Converting Among Grams, Moles, and Number: The Mole Road
Ok, I lied. We’ll actually be going to the number of atoms or molecules as well. The Mole Road is a concept I learned in high school chemistry that can be very useful in learning how to convert back and forth among grams, moles, and number. The graphic shown below is the mole road:
Why is this important?
The ability to do conversions with grams, moles, and number of atoms/molecules is an essential skill for chemistry and life science students. These types of conversions come up again and again throughout typical General Chemistry sequences and can be applied to limiting reagent problems, concentration problems, and much more. The gram-to-mole and mole-to-gram conversion in particular is used constantly in both academic and real world chemistry and biology.
What is it?
“The Mole Road” shows three quantities, mass, moles, and number of atoms or molecules, and how they are related to each other by atomic/molecular weight and Avogadro’s Number. Notice that the arrows show the direction of the conversion and the operation required is given above or below the arrow.
First Steps Down the Mole Road
Though I’ve since seen this pictured in other ways, I learned to first walk the Mole Road from left to right, going from grams to moles. The value that relates grams and moles is the atomic weight (if dealing with single elements) or molecular weight (if dealing with a molecule). (Please see my hub, Calculating Molecular Weights, if you would like a review of finding these values.)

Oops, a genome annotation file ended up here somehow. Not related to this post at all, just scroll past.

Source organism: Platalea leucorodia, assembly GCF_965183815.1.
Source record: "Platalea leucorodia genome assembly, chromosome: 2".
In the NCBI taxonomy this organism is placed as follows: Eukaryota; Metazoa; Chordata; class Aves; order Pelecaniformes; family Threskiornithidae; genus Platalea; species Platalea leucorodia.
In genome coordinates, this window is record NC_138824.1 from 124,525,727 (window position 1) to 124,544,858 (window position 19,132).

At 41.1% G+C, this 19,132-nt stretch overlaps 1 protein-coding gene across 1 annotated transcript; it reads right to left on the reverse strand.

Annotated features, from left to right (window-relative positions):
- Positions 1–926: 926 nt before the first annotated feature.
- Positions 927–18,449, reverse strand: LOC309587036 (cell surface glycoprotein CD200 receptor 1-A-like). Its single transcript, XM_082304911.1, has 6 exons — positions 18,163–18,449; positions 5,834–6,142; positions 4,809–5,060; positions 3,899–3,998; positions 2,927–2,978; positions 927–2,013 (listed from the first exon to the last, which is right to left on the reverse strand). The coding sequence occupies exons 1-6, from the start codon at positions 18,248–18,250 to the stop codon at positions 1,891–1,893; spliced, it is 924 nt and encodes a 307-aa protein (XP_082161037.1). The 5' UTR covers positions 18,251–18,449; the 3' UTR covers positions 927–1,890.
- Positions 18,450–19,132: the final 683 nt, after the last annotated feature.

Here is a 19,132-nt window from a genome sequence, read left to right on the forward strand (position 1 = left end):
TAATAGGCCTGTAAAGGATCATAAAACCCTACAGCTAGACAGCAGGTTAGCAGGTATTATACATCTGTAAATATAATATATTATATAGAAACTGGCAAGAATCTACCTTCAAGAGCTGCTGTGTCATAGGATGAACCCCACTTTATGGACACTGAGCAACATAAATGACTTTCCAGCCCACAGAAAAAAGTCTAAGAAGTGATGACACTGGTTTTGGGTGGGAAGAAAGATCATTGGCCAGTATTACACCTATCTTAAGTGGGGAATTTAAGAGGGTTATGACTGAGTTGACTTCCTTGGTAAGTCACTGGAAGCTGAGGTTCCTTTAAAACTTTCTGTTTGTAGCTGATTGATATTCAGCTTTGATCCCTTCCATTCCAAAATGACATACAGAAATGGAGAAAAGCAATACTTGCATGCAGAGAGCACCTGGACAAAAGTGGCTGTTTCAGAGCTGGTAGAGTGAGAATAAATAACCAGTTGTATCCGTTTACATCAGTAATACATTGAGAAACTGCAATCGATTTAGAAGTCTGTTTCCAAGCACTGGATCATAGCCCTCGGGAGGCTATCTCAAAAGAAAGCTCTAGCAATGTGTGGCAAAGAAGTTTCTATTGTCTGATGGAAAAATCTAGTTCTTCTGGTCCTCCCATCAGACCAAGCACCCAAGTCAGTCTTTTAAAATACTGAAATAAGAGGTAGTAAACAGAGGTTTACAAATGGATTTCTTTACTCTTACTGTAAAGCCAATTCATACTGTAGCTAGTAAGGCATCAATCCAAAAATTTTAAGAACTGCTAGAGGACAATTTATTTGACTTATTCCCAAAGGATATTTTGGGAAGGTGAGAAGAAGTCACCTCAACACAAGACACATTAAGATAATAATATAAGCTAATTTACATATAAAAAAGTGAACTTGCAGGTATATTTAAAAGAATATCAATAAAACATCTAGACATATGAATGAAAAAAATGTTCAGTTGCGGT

To move from grams to moles, we’ll simply divide grams by molecular weight. Let’s take an example to start:
Convert 15 grams of oxygen gas (O2) to moles.
24 g O2 ÷ (32 g / mol) = 0.75 mol O2
And back to grams!
To go from moles back to grams, all we need to do is perform the reciprocal operation - multiply moles by molecular weight.
0.75 mol O2 × (32 g / mol) = 24 g O2 - Success!
Let’s tackle this number of atoms/molecules thing...
Another common problem type in General Chemistry-type courses, and the next stop on the mole road, is the conversion from moles to number of atoms/molecules. The value that relates moles and number of [stuff] is Avogadro’s Number (6.022 × 1023). There are exactly Avogadro’s Number of [things] in a mole of [thing]. One mole of chairs has the same number of chairs as a mole of pencils has pencils and a mole of an element has atoms. It’s 6.022 × 1023 every time. Two moles? Twice Avogadro’s Number - 1.2044 x 1024. Got it? Good!
Up above, we calculated that we had 0.75 moles of oxygen gas in 24 grams of that substance, but how many atoms of oxygen are there? We’ll find that by multiplying the number of moles by Avogadro’s Number.
0.75 mol O2 × (6.022 × 1023 molecules / mol) = 4.5 × 1023 molecules O2
(The number of digits in our answer changed due to the rules of significant figures.)
Bring it back to the moles.
To go back to the amount of our substance in moles when we have the number of molecules/atoms, all we need to do is divide that value by Avogadro’s Number.
4.5 x 1023 molecules O2 ÷ (6.022 x 1023 molecules / mol) = 0.75 mol O2.
Phew! It worked, and we’re done!
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Related Hubs from phriot
- Calculating Molecular Weights
Molecular weights are needed for all kinds of chemistry problems. Don't know how to find one? Don't worry! I'll show you how to calculate this value here with some review material and a worked-out example!
- Conversions for Science Courses: Temperature, Conversion Factors, and the Metric System
Having trouble with conversions? Perhaps you're taking a General Chemistry class in college. I take you through converting step-by-step with discussion and examples!